Riders and industry figures are worried that limiting an eventing team to three members could have welfare implications for horses.
There are concerns that a lack of a discard score could also affect safety for riders, with tired horses being pushed on to complete, which could lead to falls.
“It would be very tough,” Olympic rider Mary King told H&H, “both to be selected and also for welfare and safety reasons.”
The idea was frowned upon by several nations — including Britain, Germany, Holland and the USA — when the proposal was put forward at the FEI general assembly earlier this month (12 November).
“Harmonising” Olympic equestrian sport with a cap of three team members across the three disciplines has the aim of increasing the number of nations competing at the Games.
Separating individual and team events and removing team drop scores were also put forward in the proposal.
Although three in a team would be across the board, eventing would be most heavily affected.
In a proposal by the European Equestrian Federation (news, 12 November) a group led by Mike Etherington-Smith suggested that the team competition ran in CIC format — dressage taking place on one day, the showjumping phase as it is now and the cross-country to be between eight and 10 minutes long to ensure time is influential.
The medals come after the team cross-country, with the top 20/25 going through to a final showjumping decider for individual honours.
Regarding numbers, the EEF proposed four per team with three to count.
“Horse welfare is taken care of, the time required for the two medal competitions is a maximum of three and a half to four days although if it can be condensed into three days this would be better, and the logistical issues are manageable and do not interfere with the pure dressage and jumping competitions,” read the proposal.
However, the FEI proposal at the general assembly stated that a CCI format would still be followed, but with the dressage phase condensed to a single day using a shorter five-minute dressage test.
The traditional order of dressage, cross-country and showjumping would be kept to “retain the essence of the discipline, protect horse welfare and ensure reliable, immediate results”.
The individual showjumping phase would be used as the qualifier for the top six or seven teams to go through to the team final, with the potential of having all three team members in the arena together, jumping one after another, so that a team result would be instantly available.
Addressing Agenda 2020
The suggestion came from the FEI eventing committee’s proposals to fall in line with the Olympic Agenda 2020 — to entice a new audience to the sport.
“Agenda 2020 is a driving force in this process, but even prior to that we already knew that changes needed to be made to our formats and the presentation of our sport,” said FEI president Ingmar De Vos.
“But why do we want to change our formats and the way our sport is presented? The answer is simple — because we want to remain relevant in today’s ever-changing sporting landscape and gain the exposure and visibility our sport deserves.
“We need to take advantage of the excitement and drama of our sport, make it easier to understand, attract young and larger audiences, be broadcast friendly and see more nations represented.”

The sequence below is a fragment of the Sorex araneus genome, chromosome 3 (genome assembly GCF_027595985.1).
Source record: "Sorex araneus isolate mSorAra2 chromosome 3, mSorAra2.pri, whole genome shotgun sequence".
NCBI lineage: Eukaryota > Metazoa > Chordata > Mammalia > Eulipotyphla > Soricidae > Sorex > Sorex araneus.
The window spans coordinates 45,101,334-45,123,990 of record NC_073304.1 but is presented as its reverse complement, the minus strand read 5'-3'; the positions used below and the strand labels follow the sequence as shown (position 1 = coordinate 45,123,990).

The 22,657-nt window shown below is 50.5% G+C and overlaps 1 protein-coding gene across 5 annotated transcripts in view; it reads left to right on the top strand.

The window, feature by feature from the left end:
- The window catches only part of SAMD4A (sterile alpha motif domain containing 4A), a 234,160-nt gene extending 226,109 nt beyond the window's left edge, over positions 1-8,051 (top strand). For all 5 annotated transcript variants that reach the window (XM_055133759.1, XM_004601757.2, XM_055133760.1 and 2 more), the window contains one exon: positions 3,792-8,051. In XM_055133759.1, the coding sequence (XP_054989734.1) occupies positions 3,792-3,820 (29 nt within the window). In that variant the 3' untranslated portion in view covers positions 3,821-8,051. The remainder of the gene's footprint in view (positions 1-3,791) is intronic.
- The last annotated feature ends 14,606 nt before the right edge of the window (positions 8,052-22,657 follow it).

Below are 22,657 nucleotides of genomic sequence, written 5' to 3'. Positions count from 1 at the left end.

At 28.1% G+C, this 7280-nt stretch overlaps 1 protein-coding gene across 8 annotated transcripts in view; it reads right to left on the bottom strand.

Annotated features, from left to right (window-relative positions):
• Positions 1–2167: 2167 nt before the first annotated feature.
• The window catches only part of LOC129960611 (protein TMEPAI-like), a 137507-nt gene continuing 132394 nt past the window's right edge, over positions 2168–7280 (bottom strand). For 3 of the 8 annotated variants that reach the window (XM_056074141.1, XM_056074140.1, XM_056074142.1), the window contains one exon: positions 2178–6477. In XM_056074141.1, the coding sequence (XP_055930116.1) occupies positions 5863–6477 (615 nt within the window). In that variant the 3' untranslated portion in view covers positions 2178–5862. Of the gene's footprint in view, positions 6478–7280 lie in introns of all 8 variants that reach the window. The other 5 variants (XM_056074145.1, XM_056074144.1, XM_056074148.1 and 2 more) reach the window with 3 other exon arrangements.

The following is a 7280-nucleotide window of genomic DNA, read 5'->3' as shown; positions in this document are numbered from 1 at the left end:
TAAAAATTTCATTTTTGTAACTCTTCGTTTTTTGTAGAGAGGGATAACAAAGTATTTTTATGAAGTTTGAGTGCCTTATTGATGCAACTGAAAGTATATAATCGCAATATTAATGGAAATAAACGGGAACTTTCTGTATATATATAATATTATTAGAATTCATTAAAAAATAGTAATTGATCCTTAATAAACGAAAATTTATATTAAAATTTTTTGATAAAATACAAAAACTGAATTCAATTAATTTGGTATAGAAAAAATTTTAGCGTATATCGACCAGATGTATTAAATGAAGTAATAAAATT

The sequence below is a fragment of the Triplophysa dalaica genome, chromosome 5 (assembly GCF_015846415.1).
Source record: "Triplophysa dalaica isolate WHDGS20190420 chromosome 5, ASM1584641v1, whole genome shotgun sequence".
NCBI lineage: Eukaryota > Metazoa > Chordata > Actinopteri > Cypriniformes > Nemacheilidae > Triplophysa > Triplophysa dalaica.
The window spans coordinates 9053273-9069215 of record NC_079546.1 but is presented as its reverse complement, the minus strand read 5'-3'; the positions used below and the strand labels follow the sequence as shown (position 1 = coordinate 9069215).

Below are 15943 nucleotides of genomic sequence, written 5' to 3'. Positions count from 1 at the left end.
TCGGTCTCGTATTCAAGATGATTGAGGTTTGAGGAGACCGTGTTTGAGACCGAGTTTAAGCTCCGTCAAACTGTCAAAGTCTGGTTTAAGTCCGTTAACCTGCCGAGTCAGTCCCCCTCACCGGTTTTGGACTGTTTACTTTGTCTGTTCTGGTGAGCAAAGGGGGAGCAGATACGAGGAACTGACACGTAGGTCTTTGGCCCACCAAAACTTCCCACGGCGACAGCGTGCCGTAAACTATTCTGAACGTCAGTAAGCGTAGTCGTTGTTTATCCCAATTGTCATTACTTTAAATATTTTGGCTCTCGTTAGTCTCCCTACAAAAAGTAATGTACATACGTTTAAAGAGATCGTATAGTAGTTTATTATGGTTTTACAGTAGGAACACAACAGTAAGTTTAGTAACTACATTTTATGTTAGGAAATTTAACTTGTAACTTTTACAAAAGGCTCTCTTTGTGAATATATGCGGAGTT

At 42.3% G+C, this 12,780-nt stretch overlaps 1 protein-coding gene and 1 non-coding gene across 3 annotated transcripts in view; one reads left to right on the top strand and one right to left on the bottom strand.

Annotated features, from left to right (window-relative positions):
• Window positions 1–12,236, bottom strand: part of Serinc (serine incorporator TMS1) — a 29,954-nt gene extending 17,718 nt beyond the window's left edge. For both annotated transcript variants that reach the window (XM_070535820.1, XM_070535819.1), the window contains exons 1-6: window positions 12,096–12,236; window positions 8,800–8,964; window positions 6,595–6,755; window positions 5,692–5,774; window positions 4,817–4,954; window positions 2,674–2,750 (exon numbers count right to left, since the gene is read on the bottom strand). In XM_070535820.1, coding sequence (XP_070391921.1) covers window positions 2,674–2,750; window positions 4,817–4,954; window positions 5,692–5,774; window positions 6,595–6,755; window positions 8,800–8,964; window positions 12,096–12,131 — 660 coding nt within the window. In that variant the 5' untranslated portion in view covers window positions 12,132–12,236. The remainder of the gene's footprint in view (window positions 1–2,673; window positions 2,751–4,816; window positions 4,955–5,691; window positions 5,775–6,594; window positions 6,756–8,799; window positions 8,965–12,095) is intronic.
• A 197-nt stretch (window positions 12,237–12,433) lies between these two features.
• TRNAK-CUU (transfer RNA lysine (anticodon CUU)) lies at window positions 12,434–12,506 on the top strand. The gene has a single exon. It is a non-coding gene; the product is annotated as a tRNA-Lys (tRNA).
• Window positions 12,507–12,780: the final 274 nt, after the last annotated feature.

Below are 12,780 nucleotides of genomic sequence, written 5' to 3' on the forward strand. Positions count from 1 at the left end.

The British Eventing (BE) Olympic Agenda 2020 working group was formed in July, consisting of all the key stakeholders in the sport including organisers, riders and owners, and is meeting next week
David Holmes of BE told H&H: “The working group first met on 29 July and produced a paper outlining the various options that the group felt were possible. In looking at these options the group considered carefully the strengths and weaknesses of each against the headings of format — CCI, CIC, universality, presentation and cost, all of which are key for the Agenda.
“Based on our discussions at our first working group meeting, and also on the feedback from members of the working group immediately prior to the FEI general assembly, it was felt much further discussion and consultation, both in Great Britain and with other national federations involved in eventing, was required over the proposed three rider team — ie, no drop score.”
H&H’s eventing editor Pippa Roome has concerns about the plans: “Teams of three is detrimental to horse welfare because riders, vets and team officials will be more inclined to push a horse to complete if there is no discard score, whether that means continuing on a tired horse across country — which is also a safety concern — or trying to get an unsound horse through the final trot-up.
“From a sport point of view, teams of three worries me because it rewards mediocrity. A team with three average or even poor completions would win a medal over one with two great results and an unlucky fall. That doesn’t seem right.”
Eventer Alex Hua Tian said having only three riders for the big team nations at the Olympics is “going to be tough, especially without the drop score”.
“It will certainly change the dynamics of team selection and will make the cross-country phase more influential without making it more difficult,” he said.
Eventer Bruce Haskell told H&H that many riders oppose the three-in-a-team idea and it could be a horse welfare issue.
“Once this is all ironed out, though, we all have to get behind one concept and make it work,” he said
A new name — “equestrian triathlon” — was also suggested to improve understanding of the sport for a mainstream audience.
“I don’t have a problem with a name change, but they’d be better off simplifying confusing things like CIC and CCI first,” said eventer Paul Tapner when the idea was first mooted in April.
Detailed format changes based on feedback from the session will be taken to the FEI sport forum in April, and they will be voted on at next year’s general assembly
H&H 26 November ’15